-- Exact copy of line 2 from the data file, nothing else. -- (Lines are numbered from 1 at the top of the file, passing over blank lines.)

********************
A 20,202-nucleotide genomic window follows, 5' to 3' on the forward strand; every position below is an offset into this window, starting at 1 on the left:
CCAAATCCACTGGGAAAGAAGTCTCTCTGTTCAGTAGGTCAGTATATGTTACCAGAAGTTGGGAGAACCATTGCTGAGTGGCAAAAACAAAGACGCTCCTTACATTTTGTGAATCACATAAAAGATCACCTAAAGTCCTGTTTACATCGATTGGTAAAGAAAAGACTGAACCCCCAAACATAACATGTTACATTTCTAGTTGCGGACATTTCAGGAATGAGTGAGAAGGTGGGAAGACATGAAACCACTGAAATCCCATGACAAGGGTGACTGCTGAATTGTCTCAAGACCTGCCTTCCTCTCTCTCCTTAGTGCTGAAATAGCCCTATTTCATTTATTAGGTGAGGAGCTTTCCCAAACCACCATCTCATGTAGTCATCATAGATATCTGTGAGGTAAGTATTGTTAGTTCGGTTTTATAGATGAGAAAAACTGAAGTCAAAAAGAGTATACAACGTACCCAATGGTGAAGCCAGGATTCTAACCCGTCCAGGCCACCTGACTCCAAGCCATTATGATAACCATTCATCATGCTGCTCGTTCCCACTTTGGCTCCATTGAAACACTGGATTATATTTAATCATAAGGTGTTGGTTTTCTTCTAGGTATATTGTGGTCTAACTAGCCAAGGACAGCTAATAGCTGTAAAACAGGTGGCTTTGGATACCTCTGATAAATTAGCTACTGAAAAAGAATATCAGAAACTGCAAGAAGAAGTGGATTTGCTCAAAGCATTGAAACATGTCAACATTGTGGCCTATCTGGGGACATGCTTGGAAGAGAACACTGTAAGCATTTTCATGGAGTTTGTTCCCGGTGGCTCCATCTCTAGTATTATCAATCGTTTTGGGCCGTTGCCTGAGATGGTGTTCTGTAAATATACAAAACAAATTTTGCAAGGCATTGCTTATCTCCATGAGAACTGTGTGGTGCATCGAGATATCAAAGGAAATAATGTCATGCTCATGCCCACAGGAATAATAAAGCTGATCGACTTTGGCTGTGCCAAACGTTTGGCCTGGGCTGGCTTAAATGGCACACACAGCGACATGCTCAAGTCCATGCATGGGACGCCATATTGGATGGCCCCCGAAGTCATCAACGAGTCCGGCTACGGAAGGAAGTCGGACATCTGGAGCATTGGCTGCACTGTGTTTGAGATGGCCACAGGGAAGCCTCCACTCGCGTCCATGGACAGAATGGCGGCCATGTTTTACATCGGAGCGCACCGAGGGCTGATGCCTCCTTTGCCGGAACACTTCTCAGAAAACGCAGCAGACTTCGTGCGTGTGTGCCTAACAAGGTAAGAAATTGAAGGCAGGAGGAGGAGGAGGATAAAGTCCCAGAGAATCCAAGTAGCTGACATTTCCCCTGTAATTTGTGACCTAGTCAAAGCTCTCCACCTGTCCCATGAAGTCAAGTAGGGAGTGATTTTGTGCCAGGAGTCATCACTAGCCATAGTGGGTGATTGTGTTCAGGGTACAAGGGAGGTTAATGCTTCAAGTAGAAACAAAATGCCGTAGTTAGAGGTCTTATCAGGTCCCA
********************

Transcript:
CCAAATCCACTGGGAAAGAAGTCTCTCTGTTCAGTAGGTCAGTATATGTTACCAGAAGTTGGGAGAACCATTGCTGAGTGGCAAAAACAAAGACGCTCCTTACATTTTGTGAATCACATAAAAGATCACCTAAAGTCCTGTTTACATCGATTGGTAAAGAAAAGACTGAACCCCCAAACATAACATGTTACATTTCTAGTTGCGGACATTTCAGGAATGAGTGAGAAGGTGGGAAGACATGAAACCACTGAAATCCCATGACAAGGGTGACTGCTGAATTGTCTCAAGACCTGCCTTCCTCTCTCTCCTTAGTGCTGAAATAGCCCTATTTCATTTATTAGGTGAGGAGCTTTCCCAAACCACCATCTCATGTAGTCATCATAGATATCTGTGAGGTAAGTATTGTTAGTTCGGTTTTATAGATGAGAAAAACTGAAGTCAAAAAGAGTATACAACGTACCCAATGGTGAAGCCAGGATTCTAACCCGTCCAGGCCACCTGACTCCAAGCCATTATGATAACCATTCATCATGCTGCTCGTTCCCACTTTGGCTCCATTGAAACACTGGATTATATTTAATCATAAGGTGTTGGTTTTCTTCTAGGTATATTGTGGTCTAACTAGCCAAGGACAGCTAATAGCTGTAAAACAGGTGGCTTTGGATACCTCTGATAAATTAGCTACTGAAAAAGAATATCAGAAACTGCAAGAAGAAGTGGATTTGCTCAAAGCATTGAAACATGTCAACATTGTGGCCTATCTGGGGACATGCTTGGAAGAGAACACTGTAAGCATTTTCATGGAGTTTGTTCCCGGTGGCTCCATCTCTAGTATTATCAATCGTTTTGGGCCGTTGCCTGAGATGGTGTTCTGTAAATATACAAAACAAATTTTGCAAGGCATTGCTTATCTCCATGAGAACTGTGTGGTGCATCGAGATATCAAAGGAAATAATGTCATGCTCATGCCCACAGGAATAATAAAGCTGATCGACTTTGGCTGTGCCAAACGTTTGGCCTGGGCTGGCTTAAATGGCACACACAGCGACATGCTCAAGTCCATGCATGGGACGCCATATTGGATGGCCCCCGAAGTCATCAACGAGTCCGGCTACGGAAGGAAGTCGGACATCTGGAGCATTGGCTGCACTGTGTTTGAGATGGCCACAGGGAAGCCTCCACTCGCGTCCATGGACAGAATGGCGGCCATGTTTTACATCGGAGCGCACCGAGGGCTGATGCCTCCTTTGCCGGAACACTTCTCAGAAAACGCAGCAGACTTCGTGCGTGTGTGCCTAACAAGGTAAGAAATTGAAGGCAGGAGGAGGAGGAGGATAAAGTCCCAGAGAATCCAAGTAGCTGACATTTCCCCTGTAATTTGTGACCTAGTCAAAGCTCTCCACCTGTCCCATGAAGTCAAGTAGGGAGTGATTTTGTGCCAGGAGTCATCACTAGCCATAGTGGGTGATTGTGTTCAGGGTACAAGGGAGGTTAATGCTTCAAGTAGAAACAAAATGCCGTAGTTAGAGGTCTTATCAGGTCCCA